Dewey & LeBoeuf’s wind-down team has filed a motion calling for court approval of its settlement deal for former partners, arguing that financial commitments were obtained in a short space of time despite the “shock, anger and dismay” resulting from the firm’s collapse.
The motion, filed yesterday (29 August) in the US bankruptcy court for the Southern District of New York, confirms that over 400 partners have committed more than $70m (£44.2m) to the fund to pay off creditors while absolving participating partners of liability from the estate.
In a spirited statement aimed at winning over the court, lawyers at Dewey’s bankruptcy adviser Togut Segal & Segal claim that the settlement was reached despite partners having “dealt with the trauma of their failed firm” and having to “cope with the emotions of shock, anger and dismay resulting therefrom”.
They also state that partners of bankrupt law firms are not usually asked to contribute clawbacks until a year after the collapse, with payments often taking years to come in. The Dewey settlement, meanwhile, has been reached in under three months, with the US firm filing for bankruptcy on 28 May (29 May 2012).
The motion claims: “The debtor has sought, from the very start of this case, to achieve the most efficient, desirable, intelligent and rapid solution possible for the resolution of partner issues arising from the failure of the largest law firm ever to file for bankruptcy.
“Never before has a law firm debtor mobilized its former partners – who, out of necessity, have had to relocate to numerous firms, revive their careers, devote their attention to rebuilding their practices, dealt with the trauma of their failed firm, cope with the emotions of shock, anger, and dismay resulting therefrom – and, within just weeks after all of this happened, been called upon to reach into their pockets and agree to pay towards a settlement with creditors.”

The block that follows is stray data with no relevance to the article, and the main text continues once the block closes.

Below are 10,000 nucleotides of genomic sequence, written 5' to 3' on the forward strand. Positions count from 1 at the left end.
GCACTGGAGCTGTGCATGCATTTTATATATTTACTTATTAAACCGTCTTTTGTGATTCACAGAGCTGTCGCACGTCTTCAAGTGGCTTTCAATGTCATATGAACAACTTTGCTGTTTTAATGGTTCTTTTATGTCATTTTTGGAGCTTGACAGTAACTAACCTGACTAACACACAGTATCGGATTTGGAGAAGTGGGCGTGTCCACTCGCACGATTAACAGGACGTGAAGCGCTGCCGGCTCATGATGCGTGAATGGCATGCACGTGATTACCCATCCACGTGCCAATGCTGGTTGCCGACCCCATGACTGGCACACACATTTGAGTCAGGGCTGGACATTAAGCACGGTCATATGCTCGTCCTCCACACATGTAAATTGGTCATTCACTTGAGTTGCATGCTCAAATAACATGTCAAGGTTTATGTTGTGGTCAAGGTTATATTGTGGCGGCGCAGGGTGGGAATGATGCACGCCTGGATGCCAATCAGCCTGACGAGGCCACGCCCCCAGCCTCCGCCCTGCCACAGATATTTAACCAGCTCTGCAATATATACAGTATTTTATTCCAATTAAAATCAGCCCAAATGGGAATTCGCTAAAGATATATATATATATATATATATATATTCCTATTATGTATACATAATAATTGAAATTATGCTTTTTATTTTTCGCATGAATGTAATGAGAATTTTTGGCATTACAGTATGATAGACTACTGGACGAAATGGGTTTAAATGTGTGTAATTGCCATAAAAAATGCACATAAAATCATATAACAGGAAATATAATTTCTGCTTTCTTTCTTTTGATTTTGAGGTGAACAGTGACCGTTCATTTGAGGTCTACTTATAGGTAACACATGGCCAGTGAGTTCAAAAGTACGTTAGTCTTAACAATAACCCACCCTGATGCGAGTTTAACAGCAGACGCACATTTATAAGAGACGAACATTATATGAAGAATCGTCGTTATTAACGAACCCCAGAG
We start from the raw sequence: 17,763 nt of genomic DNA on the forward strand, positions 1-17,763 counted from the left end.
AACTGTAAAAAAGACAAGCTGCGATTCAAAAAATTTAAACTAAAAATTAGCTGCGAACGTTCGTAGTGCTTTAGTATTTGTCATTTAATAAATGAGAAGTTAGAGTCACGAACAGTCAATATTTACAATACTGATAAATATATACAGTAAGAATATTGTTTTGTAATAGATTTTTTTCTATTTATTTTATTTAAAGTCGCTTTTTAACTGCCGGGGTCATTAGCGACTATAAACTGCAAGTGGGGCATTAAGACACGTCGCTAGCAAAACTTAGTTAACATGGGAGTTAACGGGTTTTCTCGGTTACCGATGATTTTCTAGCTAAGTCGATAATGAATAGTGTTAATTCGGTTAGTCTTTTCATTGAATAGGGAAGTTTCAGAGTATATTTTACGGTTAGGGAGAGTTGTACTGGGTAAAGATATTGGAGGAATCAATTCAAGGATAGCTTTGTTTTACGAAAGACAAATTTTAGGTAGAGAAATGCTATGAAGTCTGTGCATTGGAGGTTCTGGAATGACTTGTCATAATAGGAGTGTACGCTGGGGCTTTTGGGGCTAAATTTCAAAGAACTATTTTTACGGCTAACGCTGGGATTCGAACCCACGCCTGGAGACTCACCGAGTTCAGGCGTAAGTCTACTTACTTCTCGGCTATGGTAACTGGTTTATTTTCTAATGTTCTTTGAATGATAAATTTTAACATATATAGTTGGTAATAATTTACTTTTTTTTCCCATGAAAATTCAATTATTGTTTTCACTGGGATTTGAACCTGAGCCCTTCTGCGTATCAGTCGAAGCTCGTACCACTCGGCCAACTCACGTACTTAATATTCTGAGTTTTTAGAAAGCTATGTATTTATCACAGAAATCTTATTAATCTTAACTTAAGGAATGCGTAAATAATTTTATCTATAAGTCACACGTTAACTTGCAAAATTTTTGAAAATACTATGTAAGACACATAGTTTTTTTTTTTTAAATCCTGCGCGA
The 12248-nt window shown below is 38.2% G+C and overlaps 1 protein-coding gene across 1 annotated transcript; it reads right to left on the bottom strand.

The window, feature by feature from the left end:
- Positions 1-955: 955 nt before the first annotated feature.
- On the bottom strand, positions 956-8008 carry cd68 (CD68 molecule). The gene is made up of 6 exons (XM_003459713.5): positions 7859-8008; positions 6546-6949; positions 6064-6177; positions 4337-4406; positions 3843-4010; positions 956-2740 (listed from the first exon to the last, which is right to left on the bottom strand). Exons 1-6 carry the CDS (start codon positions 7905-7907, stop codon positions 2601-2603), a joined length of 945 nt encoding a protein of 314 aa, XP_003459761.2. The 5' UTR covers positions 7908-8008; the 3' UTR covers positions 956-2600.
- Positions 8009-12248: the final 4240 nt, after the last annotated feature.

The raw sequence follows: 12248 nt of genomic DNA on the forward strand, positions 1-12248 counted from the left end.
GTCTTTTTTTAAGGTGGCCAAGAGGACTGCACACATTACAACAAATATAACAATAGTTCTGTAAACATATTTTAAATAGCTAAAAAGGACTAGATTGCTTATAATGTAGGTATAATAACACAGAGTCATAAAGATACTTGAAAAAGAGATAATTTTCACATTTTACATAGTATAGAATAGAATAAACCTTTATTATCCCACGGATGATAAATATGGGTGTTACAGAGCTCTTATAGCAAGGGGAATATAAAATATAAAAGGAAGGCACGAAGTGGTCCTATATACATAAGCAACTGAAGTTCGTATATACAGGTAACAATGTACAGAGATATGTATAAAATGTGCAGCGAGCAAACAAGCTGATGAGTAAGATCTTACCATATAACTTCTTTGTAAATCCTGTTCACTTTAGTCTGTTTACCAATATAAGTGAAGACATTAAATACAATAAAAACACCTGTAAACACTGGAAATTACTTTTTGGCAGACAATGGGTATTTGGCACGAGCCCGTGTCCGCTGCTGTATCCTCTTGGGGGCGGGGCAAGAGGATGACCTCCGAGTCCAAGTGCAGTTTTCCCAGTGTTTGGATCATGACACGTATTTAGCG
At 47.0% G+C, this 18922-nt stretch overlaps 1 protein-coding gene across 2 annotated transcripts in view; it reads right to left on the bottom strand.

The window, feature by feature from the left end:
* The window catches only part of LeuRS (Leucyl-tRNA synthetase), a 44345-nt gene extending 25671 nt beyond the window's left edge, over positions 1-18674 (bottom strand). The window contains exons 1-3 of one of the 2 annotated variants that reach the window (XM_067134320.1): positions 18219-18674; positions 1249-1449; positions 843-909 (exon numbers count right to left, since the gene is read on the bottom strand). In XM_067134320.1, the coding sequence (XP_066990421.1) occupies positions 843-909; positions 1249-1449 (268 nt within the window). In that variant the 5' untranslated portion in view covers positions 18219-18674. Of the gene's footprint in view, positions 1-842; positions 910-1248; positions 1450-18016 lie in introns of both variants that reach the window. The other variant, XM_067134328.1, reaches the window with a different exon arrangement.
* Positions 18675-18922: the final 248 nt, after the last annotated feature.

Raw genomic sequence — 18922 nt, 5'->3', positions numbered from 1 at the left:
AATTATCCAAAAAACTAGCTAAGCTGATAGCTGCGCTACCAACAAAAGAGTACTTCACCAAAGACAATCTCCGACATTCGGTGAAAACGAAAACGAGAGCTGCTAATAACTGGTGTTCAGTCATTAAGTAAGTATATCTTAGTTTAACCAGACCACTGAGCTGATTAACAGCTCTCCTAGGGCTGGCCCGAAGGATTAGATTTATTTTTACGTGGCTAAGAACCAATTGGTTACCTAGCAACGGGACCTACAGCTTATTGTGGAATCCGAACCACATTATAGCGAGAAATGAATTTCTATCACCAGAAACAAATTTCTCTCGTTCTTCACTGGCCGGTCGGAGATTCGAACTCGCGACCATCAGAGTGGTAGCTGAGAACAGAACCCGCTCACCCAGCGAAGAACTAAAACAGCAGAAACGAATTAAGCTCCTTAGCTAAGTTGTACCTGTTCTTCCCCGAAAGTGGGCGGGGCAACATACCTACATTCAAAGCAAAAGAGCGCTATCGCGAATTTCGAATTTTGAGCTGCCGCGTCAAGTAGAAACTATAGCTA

The statement goes on: “That ‘ask’ was difficult for partners to accept. Many of them were also being asked to pay off personal loans they had to take to finance their capital contributions to [Dewey] that had to be repaid despite that their capital was lost in [Dewey]’s collapse. And all of them had to come to the realization that with [Dewey]’s bankruptcy, they also could potentially be saddled with adverse tax consequences to the extent they were to realize “phantom income” as a result of the cancellation of debt if or when [Dewey]’s debt is not repaid in full.”
The settlement fund broke the $70m barrier after originally breaching $50m, the original basic target set by the bankruptcy team (17 August 2012).
A hearing is scheduled for 20 September, while the objection deadline is set for 13 September.